By Gary Eason
BBC News Online education editor, in Llandudno
The term "strong leadership" in schools is often just a cover-up for bullying management, teachers have said.
Long hours and bullying go together, teachers said
Such "negative and destructive" behaviour by adults could have "dire consequences," the annual conference of the NASUWT teachers' union was told.
These included breakdown, job loss, attempted suicide - and in some cases even suicide, said a member of the union's national executive, John Mayes.
Delegates said they viewed the rise in workplace bullying with alarm and called for a high-profile campaign to highlight the issue.
They wanted to expose the lengths to which some governing bodies, education authorities and church leaders would go "to cover up these practices".
Mr Mayes said management bullies included those who thought it was expected of them, they were the "purveyors of macho management".
Others did it as a form of punishment.
Some were "pathological" - they liked it and did it for pleasure.
But he said all were having trouble doing their jobs, they were inadequate or just could not cope.
Many of their victims did not seek help, often because they blamed themselves or did not realise what was happening to them, or feared the repercussions.
"Let's wage war on the bullies," he said.
Long hours culture
Peter Johnson, a delegate from Bromley in Kent, said it was no coincidence the rise in workplace bullying had come at the same time as the pressure in schools from league tables and Ofsted inspections.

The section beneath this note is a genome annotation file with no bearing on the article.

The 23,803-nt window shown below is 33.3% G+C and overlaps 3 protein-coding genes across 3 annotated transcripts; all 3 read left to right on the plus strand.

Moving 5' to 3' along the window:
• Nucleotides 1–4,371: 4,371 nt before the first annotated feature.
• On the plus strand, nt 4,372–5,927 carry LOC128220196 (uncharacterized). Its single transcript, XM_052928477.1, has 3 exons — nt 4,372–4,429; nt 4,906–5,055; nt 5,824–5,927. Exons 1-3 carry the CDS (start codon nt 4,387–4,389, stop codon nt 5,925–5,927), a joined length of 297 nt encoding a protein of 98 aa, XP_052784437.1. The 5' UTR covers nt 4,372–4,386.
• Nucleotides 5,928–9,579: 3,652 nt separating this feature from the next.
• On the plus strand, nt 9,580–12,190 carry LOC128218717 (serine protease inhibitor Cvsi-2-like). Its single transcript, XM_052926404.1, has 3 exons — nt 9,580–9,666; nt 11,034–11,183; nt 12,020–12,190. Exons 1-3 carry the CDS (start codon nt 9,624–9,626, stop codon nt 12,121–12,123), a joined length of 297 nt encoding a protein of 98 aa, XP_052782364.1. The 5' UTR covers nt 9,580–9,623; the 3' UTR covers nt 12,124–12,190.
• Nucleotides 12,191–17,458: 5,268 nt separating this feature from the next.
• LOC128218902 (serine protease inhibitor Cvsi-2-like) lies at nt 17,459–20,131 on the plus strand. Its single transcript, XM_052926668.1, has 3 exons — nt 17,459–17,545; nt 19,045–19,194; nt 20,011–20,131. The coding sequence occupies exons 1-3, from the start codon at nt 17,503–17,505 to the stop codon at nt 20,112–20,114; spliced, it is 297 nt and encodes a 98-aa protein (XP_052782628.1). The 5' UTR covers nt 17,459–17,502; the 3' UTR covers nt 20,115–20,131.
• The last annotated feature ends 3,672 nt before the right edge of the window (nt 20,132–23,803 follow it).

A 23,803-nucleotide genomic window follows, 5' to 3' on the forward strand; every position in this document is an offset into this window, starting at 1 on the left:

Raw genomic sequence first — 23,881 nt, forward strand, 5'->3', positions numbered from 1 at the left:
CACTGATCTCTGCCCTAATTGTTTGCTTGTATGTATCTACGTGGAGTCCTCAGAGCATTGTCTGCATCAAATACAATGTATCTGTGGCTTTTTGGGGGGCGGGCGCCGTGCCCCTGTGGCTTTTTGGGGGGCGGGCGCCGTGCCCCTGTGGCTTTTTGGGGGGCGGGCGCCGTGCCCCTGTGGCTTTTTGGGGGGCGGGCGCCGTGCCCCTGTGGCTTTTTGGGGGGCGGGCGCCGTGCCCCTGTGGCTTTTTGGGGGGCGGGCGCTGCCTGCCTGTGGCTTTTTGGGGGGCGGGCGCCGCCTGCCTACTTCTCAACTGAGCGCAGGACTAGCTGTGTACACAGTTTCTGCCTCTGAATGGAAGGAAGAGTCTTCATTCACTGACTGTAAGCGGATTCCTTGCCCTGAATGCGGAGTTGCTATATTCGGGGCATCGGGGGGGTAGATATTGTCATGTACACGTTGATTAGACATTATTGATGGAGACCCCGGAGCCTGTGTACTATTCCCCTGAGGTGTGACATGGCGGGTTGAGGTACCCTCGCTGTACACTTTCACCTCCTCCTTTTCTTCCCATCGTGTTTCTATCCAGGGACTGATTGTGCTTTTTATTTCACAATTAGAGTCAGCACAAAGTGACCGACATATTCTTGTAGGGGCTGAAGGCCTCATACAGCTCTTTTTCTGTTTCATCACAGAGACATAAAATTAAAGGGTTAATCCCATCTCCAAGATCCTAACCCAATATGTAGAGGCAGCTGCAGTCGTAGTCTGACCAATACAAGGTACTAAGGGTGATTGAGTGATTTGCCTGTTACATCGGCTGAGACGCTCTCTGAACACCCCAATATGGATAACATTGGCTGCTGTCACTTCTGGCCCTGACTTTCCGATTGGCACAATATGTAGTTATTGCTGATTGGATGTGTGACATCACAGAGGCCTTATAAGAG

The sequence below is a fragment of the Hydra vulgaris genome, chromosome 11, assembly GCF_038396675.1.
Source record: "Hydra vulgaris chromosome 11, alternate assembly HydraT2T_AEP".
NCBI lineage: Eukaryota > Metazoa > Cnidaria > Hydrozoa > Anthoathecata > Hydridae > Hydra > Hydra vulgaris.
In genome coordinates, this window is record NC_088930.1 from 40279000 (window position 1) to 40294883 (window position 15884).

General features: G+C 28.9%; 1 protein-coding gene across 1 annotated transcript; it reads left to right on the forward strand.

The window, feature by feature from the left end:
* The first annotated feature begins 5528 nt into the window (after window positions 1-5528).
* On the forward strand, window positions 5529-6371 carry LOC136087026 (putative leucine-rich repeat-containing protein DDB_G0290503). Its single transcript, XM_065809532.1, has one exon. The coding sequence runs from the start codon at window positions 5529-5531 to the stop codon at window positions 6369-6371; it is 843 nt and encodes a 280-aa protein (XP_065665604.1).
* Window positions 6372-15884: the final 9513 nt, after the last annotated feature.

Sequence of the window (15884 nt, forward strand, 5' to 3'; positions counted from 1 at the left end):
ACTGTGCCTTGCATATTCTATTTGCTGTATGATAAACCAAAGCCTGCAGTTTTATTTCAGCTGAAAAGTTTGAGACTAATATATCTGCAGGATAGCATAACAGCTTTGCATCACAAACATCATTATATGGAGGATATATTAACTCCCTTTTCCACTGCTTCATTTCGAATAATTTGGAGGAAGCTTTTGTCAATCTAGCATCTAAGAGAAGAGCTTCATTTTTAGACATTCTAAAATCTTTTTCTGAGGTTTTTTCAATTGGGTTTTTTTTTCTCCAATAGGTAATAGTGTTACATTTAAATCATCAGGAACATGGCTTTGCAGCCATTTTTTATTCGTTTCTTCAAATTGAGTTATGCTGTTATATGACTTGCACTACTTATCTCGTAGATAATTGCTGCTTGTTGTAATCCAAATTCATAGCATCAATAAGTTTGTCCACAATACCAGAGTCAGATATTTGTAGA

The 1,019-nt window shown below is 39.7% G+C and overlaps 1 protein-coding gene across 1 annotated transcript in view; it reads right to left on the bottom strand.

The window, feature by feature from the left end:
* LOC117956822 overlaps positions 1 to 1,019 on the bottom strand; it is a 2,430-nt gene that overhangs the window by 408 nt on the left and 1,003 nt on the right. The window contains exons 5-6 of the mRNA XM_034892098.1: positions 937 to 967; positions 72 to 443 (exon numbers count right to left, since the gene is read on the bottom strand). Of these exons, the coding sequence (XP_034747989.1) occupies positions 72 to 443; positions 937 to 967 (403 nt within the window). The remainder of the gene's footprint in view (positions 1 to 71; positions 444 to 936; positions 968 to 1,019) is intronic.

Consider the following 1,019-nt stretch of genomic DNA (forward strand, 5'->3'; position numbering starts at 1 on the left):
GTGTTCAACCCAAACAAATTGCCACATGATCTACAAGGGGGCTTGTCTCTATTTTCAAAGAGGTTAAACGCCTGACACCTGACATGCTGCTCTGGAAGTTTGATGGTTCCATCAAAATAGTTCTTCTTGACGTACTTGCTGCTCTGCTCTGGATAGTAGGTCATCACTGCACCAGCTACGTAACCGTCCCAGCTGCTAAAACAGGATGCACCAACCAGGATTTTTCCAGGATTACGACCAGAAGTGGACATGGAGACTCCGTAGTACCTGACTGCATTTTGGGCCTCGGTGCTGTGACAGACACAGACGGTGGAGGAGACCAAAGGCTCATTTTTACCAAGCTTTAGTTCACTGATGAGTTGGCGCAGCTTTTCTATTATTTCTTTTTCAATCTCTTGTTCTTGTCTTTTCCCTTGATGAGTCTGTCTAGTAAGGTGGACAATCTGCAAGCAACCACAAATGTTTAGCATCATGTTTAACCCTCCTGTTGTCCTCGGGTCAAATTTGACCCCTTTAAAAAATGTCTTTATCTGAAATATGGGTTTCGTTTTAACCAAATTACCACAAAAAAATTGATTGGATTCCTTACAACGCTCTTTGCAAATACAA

Workload was another factor.
"The long hours culture and bullying go together," he said.
Peak District delegate Alison Sloan said some of the worst offenders were primary school head teachers who themselves had never taught the literacy and numeracy strategies.
"So all they can do is criticise," she said, to applause.
"They can't give advice to those who ask for help, so to cover up their own inadequacy they shout at them."
Others cited bullying in the form of teachers being given impossibly long lists of tasks to do, or impossibly tight deadlines, denigrated in staff meetings - or simply being ignored.
A recent report by the Teachers Support Network on calls to its helpline said one of the biggest single reasons people sought help was conflict with colleagues - especially managers.
A member of the NASUWT executive, Sue Percival, said the union must work with employers to develop comprehensive anti-bullying strategies, with independent panels to investigate complaints.
"Those who can, do - those who can't, bully," she said.